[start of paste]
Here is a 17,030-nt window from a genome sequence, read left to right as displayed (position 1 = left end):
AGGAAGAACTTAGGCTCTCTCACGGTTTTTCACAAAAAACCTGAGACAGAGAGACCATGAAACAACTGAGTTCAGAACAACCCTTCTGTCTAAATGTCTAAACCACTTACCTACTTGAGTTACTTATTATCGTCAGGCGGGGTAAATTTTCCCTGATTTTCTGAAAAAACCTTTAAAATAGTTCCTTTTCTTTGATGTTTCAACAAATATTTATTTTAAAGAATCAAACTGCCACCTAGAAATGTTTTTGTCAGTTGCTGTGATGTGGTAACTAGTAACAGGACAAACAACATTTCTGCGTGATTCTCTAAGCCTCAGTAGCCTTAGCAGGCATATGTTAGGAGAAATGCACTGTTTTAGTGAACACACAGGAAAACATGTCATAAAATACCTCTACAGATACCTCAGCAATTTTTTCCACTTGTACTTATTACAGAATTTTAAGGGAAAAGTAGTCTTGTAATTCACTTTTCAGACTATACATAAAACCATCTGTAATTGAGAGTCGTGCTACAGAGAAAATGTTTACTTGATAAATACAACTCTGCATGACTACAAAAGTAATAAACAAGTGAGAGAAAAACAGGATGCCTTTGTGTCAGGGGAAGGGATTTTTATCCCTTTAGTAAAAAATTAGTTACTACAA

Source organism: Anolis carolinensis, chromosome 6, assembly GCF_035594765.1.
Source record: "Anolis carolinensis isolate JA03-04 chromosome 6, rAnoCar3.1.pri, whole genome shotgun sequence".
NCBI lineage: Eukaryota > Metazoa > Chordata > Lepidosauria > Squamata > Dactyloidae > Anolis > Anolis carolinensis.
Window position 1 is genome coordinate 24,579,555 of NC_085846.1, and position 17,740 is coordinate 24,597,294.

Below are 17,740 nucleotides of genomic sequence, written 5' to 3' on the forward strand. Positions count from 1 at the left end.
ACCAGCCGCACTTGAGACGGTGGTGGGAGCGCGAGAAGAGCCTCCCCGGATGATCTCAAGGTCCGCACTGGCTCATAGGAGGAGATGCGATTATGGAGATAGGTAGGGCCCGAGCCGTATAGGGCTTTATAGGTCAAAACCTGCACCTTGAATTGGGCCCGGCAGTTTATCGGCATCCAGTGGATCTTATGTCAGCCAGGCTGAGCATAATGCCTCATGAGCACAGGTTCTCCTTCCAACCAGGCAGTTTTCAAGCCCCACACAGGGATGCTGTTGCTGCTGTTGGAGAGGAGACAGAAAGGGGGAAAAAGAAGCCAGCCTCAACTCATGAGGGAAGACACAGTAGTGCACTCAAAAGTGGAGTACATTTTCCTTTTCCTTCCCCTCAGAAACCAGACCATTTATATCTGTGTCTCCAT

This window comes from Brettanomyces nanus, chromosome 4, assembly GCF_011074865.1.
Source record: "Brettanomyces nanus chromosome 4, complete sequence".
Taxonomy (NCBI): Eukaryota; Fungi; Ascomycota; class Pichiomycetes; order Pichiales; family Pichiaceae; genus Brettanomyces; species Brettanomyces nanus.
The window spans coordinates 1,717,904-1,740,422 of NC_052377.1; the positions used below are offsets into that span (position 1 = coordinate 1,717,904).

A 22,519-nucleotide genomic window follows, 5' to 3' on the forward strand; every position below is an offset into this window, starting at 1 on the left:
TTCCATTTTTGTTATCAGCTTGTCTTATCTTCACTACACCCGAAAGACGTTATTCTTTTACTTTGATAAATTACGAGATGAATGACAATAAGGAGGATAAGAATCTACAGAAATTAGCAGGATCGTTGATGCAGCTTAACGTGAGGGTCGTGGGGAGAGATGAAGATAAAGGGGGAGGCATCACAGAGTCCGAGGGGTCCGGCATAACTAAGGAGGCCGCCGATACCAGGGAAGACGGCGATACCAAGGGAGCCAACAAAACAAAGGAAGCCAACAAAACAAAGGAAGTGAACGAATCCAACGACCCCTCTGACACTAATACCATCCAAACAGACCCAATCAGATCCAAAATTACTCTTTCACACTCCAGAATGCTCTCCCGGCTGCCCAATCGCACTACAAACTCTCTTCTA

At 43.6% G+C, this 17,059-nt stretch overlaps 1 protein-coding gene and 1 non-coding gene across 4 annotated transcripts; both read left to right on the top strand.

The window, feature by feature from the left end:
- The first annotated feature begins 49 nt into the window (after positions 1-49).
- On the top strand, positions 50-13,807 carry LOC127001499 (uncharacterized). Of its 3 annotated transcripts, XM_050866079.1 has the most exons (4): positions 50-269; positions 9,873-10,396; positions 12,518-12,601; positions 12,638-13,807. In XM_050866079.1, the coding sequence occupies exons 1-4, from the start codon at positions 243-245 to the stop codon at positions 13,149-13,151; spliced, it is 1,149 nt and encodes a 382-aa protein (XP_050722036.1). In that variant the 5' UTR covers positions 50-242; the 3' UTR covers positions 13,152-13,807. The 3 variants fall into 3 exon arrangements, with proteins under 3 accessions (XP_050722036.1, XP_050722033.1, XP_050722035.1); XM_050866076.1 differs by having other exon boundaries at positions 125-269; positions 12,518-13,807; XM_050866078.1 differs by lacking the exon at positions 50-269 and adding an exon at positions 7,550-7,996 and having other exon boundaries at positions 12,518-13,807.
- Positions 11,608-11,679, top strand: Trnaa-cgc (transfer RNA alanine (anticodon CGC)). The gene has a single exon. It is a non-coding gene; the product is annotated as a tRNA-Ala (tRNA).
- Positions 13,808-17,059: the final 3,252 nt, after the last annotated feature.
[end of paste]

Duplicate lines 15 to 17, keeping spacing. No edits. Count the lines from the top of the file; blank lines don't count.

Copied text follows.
At 43.6% G+C, this 17,059-nt stretch overlaps 1 protein-coding gene and 1 non-coding gene across 4 annotated transcripts; both read left to right on the top strand.

The window, feature by feature from the left end:
- The first annotated feature begins 49 nt into the window (after positions 1-49).